An ensemble-based four-dimensional variational data assimilation (En4DVAR) algorithm and its performance in a low-dimension space with a one-dimensional shallow-water model have been presented in Part I. This algorithm adopts the standard incremental approach and preconditioning in the variational algorithm but avoids the need for a tangent linear model and its adjoint so that it can be easily incorporated into variational assimilation systems. The current study explores techniques for En4DVAR application in real-dimension data assimilation. The EOF decomposed correlation function operator and analysis time tuning are formulated to reduce the impact of sampling errors in En4DVAR upon its analysis. With the Advanced Research Weather Research and Forecasting (ARW-WRF) model, Observing System Simulation Experiments (OSSEs) are designed and their performance in real-dimension data assimilation is examined. It is found that the designed En4DVAR localization techniques can effectively alleviate the impacts of sampling errors upon analysis. Most forecast errors and biases in ARW are reduced by En4DVAR compared to those in a control experiment. En3DVAR cycling experiments are used to compare the ensemble-based sequential algorithm with the ensemble-based retrospective algorithm. These experiments indicate that the ensemble-based retrospective assimilation, En4DVAR, produces an overall better analysis than the ensemble-based sequential algorithm, En3DVAR, cycling approach.

Corresponding author address: Dr. Qingnong Xiao, ESSL/MMM, National Center for Atmospheric Research, Boulder, CO 80307-3000. Email: hsiao@ucar.edu

Abstract

An ensemble-based four-dimensional variational data assimilation (En4DVAR) algorithm and its performance in a low-dimension space with a one-dimensional shallow-water model have been presented in Part I. This algorithm adopts the standard incremental approach and preconditioning in the variational algorithm but avoids the need for a tangent linear model and its adjoint so that it can be easily incorporated into variational assimilation systems. The current study explores techniques for En4DVAR application in real-dimension data assimilation. The EOF decomposed correlation function operator and analysis time tuning are formulated to reduce the impact of sampling errors in En4DVAR upon its analysis. With the Advanced Research Weather Research and Forecasting (ARW-WRF) model, Observing System Simulation Experiments (OSSEs) are designed and their performance in real-dimension data assimilation is examined. It is found that the designed En4DVAR localization techniques can effectively alleviate the impacts of sampling errors upon analysis. Most forecast errors and biases in ARW are reduced by En4DVAR compared to those in a control experiment. En3DVAR cycling experiments are used to compare the ensemble-based sequential algorithm with the ensemble-based retrospective algorithm. These experiments indicate that the ensemble-based retrospective assimilation, En4DVAR, produces an overall better analysis than the ensemble-based sequential algorithm, En3DVAR, cycling approach.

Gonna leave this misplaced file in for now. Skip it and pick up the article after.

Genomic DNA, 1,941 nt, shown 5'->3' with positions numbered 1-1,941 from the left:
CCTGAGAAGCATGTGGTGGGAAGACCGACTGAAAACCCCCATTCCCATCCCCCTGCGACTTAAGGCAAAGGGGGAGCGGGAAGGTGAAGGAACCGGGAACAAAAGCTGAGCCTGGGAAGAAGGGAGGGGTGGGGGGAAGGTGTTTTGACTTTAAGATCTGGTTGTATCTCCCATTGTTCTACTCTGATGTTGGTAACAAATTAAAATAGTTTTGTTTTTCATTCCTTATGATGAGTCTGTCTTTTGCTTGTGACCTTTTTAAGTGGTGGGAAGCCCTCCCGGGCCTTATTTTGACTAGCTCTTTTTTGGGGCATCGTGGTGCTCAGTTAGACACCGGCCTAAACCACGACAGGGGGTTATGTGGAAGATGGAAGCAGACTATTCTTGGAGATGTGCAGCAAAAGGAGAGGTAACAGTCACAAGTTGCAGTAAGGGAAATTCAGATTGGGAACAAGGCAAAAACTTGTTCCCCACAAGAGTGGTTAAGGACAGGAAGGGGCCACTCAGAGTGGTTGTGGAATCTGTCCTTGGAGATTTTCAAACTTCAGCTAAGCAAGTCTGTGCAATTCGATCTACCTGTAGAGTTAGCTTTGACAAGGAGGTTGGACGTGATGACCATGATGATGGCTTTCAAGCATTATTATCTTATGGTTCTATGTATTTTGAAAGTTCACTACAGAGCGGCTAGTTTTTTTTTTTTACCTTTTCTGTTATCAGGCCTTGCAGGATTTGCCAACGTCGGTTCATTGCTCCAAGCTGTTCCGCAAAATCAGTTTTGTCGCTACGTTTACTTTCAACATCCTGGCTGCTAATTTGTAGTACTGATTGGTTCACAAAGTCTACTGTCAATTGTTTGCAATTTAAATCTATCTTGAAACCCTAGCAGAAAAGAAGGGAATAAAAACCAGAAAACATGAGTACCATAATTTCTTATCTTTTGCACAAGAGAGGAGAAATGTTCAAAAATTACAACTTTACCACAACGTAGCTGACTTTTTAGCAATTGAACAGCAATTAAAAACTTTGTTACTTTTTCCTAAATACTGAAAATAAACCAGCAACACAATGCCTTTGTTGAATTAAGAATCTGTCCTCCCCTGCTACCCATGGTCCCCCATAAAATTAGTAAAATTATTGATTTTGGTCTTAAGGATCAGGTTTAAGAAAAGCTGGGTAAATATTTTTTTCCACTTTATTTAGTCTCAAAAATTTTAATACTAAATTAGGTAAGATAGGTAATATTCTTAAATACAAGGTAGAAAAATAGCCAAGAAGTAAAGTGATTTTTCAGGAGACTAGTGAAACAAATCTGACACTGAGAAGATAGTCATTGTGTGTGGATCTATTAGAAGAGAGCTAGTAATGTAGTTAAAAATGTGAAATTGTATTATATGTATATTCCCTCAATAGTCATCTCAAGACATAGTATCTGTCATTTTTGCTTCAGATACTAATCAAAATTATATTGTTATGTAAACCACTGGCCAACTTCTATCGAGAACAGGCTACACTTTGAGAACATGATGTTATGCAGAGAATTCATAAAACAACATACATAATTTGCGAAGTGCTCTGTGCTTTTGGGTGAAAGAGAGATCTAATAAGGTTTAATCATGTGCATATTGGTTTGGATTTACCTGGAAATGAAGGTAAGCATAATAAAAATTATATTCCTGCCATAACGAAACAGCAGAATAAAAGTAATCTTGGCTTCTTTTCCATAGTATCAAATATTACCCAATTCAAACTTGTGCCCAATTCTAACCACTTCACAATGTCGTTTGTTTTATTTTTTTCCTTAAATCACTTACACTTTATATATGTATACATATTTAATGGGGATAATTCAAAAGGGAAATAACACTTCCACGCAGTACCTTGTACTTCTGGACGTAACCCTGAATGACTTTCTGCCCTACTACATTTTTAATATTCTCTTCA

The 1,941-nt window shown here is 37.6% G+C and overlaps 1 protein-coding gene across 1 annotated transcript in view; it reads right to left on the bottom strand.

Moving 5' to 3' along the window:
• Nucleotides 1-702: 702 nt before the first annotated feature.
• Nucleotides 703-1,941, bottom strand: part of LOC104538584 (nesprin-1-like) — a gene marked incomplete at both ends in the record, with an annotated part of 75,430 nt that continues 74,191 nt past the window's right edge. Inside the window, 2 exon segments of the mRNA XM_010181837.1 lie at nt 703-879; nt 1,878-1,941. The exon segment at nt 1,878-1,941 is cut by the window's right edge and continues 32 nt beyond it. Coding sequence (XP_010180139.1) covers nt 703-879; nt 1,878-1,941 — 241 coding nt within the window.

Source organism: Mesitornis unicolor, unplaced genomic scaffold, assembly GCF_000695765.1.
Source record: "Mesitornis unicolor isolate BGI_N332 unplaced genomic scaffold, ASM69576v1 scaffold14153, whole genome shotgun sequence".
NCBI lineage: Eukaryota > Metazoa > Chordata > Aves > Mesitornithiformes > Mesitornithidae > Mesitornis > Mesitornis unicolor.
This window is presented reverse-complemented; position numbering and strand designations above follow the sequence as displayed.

Corresponding author address: Dr. Qingnong Xiao, ESSL/MMM, National Center for Atmospheric Research, Boulder, CO 80307-3000. Email: hsiao@ucar.edu

1. Introduction

The incremental approach of four-dimensional variational data assimilation (4DVAR; Courtier et al. 1994) and ensemble Kalman filters (EnKFs; Evensen 1994) are two advanced techniques for atmospheric data assimilation. As a retrospective assimilation algorithm, 4DVAR can provide the optimal trajectory and can effectively assimilate nonsynoptic data in operation (Xiao et al. 2002; Simmons and Hollingsworth 2002). EnKF, on the other hand, can use flow-dependent background error covariance (𝗕 matrix) calculated from ensemble forecast and can be easily implemented without tangent linear and adjoint models. In recent years, approaches that couple both features of the two data assimilation algorithms have been proposed, including the ensemble Kalman smoother (Evensen and van Leeuwen 2000), the maximum likelihood ensemble filter (Zupanski 2005), 4DEnKF (Hunt et al. 2004; Fertig et al. 2007), and E4DVAR (Zhang et al. 2008, manuscript submitted to Adv. Atmos. Sci.). These approaches use the flow-dependent 𝗕 matrix based on the statistics from ensemble forecasts while maintaining retrospective assimilation character. Berre et al. (2007) demonstrated advantages from coupling the ensemble and variational techniques in their quasi-operational experiments. Recently, Liu et al. (2008) presented an ensemble-based four-dimensional variational data assimilation algorithm (En4DVAR), which uses the flow-dependent 𝗕 matrix constructed by ensemble forecasts and performs 4DVAR optimization. This approach (En4DVAR) adopts incremental and preconditioning ideas in the variational algorithm so that it can be easily incorporated in both operational and research variational assimilation systems. In addition, En4DVAR obviates the need for a tangent linear model and its adjoint, which are computationally expensive and difficult to develop and maintain.

Although the ensemble-based 𝗕 matrix has been widely used for flow-dependent analysis in data assimilation algorithms, reducing the effects of sampling errors is a challenge (Houtekamer and Mitchell 1998; Hamill and Snyder 2000; Lorenc 2003). Because an infinite ensemble can never be obtained, the analysis from the ensemble-based data assimilation approach always contains noise due to the sampling errors. Usually, the ensemble dimension is far less than model dimension so that the 𝗕 matrix rank is restricted to the low-dimension subspace. The deficient rank causes the problem to be underdetermined, making the exact optimal solver impossible to obtain.